Volunteering

Elaine Effort / 90.5 WESA

Last year, local journalist Ervin Dyer created American Heroes: The Homewood Project, in an effort to bring positive attention to African-American men doing good work in their neighborhood.

Dyer spoke with 90.5 WESA contributor Elaine Effort about the project and how he hopes to move it forward.

Their conversation has been edited for length and clarity.

ELAINE EFFORT: What is the Homewood Heroes project?

Noah Brode / 90.5 WESA

It’s a sunny Monday morning in Washington, Pa., and about 20 people are chatting over donuts and coffee in the cafeteria of Washington Christian Outreach. After breakfast, they’ll stay for the morning sermon, and later they’ll be joined by as many as 200 more for the daily free lunch.

Jeanne Allender is sitting in a small office just nextdoor. At 83 years old, she doesn’t come in to volunteer every day anymore, but she still puts in three days a week at the organization she founded 40 years ago this month.

Noah Brode / 90.5 WESA

Jennifer Cario is unloading big bins of food in a small storage room adjoining the gym of Bentworth Elementary School in Bentleyville, Washington County, about an hour south of Pittsburgh.

Noah Brode / 90.5 WESA

Glade Run Lake is frozen over right now, its 50-plus acres of water transformed into a broad, snowy plain set amid the rolling hills of Butler County.

Oddly, though, tree branches are reaching up through the frigid water and breaking the icy surface like gnarled, blackened fingers.

The trees are holdouts from when the man-made fishing lake was completely drained. In 2011, the state’s Fish and Boat Commission decided Glade Run Lake’s 56-year-old spillway was too badly deteriorated to be reliable. Fearing a flood downstream, the agency drained the lake that summer.

About 16 miles downstream from the headwaters of the Ohio River lies the borough of Ambridge. It was founded in 1905, when the religious group the "Harmony Society" sold about 2 square miles of land to the American Bridge Company -- that’s where the name Ambridge comes from.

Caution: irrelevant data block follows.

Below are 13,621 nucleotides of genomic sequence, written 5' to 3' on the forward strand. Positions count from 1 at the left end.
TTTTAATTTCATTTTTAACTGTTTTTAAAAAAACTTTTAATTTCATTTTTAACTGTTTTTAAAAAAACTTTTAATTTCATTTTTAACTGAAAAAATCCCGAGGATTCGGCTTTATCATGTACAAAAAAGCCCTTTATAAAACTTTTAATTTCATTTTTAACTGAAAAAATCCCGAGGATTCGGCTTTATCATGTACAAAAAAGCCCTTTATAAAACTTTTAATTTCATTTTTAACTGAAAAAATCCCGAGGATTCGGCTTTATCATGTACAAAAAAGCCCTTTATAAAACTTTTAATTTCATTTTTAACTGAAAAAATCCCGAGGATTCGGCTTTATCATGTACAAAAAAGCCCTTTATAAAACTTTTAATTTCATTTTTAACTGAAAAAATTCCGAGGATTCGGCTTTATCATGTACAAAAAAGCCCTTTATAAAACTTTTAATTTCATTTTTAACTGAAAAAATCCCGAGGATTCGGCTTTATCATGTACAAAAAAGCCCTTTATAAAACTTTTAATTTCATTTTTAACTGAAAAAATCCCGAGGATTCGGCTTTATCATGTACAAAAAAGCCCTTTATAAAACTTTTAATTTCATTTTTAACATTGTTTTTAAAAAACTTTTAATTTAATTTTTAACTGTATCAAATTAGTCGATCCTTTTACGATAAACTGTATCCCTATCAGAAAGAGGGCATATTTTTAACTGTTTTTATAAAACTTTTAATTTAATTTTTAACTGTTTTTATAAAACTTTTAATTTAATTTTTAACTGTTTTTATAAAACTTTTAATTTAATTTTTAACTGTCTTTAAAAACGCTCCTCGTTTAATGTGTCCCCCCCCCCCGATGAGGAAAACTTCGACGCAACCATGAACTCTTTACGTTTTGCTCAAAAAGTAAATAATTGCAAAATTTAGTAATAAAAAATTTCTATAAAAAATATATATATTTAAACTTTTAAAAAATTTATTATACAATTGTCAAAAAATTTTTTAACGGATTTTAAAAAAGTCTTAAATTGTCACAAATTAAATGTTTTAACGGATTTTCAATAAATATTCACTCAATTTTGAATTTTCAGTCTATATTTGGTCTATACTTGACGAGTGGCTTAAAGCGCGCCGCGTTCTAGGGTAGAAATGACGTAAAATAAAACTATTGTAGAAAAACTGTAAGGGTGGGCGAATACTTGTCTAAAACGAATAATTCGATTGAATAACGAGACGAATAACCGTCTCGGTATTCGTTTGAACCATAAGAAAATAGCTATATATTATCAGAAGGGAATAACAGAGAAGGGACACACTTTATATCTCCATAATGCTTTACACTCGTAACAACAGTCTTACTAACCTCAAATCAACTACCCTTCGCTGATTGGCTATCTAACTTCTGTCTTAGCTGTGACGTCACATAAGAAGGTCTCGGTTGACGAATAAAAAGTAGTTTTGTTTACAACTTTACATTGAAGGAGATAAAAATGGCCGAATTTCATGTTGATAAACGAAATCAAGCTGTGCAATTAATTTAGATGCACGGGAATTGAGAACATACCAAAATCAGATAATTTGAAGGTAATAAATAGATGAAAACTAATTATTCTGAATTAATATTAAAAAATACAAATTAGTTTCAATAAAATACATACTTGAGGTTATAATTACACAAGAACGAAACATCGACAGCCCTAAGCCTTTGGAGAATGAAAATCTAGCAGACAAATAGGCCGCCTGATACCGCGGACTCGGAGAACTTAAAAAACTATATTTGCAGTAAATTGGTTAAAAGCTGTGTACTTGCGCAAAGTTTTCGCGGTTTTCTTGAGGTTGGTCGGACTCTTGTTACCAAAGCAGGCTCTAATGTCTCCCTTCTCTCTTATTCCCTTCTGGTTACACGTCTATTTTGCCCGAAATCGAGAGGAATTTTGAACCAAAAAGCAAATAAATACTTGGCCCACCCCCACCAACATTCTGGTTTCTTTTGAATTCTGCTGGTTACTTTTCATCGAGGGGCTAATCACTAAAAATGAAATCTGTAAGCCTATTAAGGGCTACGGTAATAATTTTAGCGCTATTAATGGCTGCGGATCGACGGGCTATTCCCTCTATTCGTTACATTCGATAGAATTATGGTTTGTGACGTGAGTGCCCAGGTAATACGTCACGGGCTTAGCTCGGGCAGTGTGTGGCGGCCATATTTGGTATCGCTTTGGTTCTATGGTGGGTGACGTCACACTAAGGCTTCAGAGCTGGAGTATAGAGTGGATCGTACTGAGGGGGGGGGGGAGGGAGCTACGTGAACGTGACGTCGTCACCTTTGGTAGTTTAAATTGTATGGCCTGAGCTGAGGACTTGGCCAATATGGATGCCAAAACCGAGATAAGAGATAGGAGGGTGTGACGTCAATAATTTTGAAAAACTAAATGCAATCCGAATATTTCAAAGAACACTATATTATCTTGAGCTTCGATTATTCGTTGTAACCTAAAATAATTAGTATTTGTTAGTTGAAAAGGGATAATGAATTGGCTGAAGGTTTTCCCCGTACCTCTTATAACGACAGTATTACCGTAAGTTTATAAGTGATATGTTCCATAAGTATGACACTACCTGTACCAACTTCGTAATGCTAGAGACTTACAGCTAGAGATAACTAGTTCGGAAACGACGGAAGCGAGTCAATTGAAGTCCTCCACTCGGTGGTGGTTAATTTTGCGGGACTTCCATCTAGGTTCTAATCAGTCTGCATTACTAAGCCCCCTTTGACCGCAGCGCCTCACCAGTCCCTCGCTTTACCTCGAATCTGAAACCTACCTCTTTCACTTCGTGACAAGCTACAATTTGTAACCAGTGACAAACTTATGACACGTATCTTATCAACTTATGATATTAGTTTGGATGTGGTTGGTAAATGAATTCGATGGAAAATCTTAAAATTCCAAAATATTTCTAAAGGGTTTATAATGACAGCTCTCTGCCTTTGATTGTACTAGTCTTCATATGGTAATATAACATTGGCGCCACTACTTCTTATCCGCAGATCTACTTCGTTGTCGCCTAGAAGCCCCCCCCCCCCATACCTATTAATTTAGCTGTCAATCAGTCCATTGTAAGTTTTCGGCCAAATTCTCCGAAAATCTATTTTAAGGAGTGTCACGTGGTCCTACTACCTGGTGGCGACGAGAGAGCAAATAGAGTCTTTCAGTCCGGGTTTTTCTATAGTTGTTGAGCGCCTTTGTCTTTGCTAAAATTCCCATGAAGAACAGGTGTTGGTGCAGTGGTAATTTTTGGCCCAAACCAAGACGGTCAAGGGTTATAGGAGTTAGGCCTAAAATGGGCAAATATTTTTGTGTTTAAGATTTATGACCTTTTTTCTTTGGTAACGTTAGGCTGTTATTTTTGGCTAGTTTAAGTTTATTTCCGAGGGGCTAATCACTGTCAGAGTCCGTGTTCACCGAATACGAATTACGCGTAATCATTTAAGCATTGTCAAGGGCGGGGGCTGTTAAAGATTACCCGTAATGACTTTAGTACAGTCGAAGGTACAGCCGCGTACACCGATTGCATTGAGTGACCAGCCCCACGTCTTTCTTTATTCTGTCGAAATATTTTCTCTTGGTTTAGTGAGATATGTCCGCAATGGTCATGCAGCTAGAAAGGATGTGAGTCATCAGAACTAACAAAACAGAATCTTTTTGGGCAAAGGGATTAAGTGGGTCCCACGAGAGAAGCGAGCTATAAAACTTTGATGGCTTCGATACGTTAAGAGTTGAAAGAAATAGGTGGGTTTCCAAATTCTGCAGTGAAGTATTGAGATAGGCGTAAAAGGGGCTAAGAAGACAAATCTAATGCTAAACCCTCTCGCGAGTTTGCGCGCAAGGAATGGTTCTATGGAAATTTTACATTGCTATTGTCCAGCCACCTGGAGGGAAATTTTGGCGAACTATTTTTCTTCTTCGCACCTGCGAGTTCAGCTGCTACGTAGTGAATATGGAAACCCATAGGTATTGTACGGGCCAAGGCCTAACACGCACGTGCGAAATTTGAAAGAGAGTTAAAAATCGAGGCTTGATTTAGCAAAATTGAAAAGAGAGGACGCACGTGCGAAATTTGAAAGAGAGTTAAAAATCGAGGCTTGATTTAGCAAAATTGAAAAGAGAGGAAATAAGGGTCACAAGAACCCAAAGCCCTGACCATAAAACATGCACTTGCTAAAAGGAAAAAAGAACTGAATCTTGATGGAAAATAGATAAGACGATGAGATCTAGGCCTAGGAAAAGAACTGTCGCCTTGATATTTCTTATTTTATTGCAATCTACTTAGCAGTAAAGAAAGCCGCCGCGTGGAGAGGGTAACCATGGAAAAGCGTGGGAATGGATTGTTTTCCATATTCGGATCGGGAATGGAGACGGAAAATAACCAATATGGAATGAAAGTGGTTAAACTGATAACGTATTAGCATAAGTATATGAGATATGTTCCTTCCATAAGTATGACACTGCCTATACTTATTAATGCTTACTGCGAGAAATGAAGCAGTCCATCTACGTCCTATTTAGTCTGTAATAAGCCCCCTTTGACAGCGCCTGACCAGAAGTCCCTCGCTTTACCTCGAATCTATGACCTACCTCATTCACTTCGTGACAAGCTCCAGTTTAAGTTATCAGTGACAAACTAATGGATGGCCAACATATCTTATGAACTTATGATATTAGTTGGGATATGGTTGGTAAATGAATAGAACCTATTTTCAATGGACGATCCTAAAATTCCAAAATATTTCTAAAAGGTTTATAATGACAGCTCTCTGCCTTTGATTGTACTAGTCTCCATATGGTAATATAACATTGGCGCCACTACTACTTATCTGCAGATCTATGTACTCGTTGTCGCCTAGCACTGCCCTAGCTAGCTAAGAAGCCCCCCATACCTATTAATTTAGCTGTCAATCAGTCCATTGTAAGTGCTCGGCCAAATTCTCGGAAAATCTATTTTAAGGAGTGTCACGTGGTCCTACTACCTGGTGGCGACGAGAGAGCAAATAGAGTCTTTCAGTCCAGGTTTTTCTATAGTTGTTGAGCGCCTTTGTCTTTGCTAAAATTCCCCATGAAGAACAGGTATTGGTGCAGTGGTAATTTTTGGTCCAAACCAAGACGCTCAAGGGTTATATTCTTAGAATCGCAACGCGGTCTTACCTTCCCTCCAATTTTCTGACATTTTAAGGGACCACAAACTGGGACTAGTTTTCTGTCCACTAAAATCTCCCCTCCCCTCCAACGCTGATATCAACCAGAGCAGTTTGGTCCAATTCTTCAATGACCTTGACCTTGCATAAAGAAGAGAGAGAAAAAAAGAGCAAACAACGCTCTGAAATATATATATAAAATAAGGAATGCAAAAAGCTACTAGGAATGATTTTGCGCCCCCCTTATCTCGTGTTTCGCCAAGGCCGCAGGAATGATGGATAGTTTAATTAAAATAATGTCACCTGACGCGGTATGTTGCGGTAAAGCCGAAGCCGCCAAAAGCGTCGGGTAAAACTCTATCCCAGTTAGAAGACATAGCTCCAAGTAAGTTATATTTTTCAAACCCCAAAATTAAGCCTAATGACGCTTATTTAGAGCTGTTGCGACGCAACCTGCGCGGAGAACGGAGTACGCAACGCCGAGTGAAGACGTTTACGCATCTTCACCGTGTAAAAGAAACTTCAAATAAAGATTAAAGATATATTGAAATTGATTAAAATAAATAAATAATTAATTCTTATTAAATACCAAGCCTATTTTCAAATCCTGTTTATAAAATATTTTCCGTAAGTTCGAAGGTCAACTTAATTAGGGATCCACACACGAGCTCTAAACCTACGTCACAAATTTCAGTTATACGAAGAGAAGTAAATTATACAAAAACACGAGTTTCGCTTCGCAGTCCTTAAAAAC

The borough’s population boomed in the early 20th Century along with the rise of the steel industry, but declined steadily as mills began to close. More than 20,000 people lived in Ambridge in 1930, but now, the Census Bureau estimates the population to be fewer than 7,000.

Noah Brode / 90.5 WESA

Almost 30 years ago, a business on Baum Boulevard bought and demolished a house in the little residential neighborhood of Friendship to make way for an extra parking lot. That demolition became a catalyst for the placid East End community.

“The neighborhood was so upset about this commercial encroachment that they banded together and were successful in keeping the zoning residential," said Friendship resident Diana Ames.

Gerben Van Es / Dutch Defense Ministry via AP

Pennsylvanians with specialized skills are headed to help out with the destruction expected from Hurricane Irma.

Officials said 39 members of an urban search and rescue task force departed from Philadelphia on Wednesday for a staging area in Mobile, Alabama.

They'll meet up with other members of the group who have been working in Texas in response to Hurricane Harvey.

It's unclear how long they'll be deployed for Hurricane Irma.

Courtesy of Rochel Tombosky

Rochel Tombosky was born in California, but she and her parents moved to Squirrel Hill to become a part of the Jewish community there.

Noah Brode / 90.5 WESA

Jill Evans grew up in Beltzhoover. She remembers a community where neighbors looked out for each other.

Noah Brode / 90.5 WESA

You might call the neighborhood of Regent Square a "border town" of sorts. It straddles the lines between the city of Pittsburgh and the eastern boroughs of Edgewood, Swissvale and Wilkinsburg.

In fact, the border between Pittsburgh and Swissvale runs directly through the home of Pat DiRienzo. Like many houses in Regent Square, DiRienzo’s sits on a quiet, shady street where tufts of grass spring up between the bricks used to pave the roads.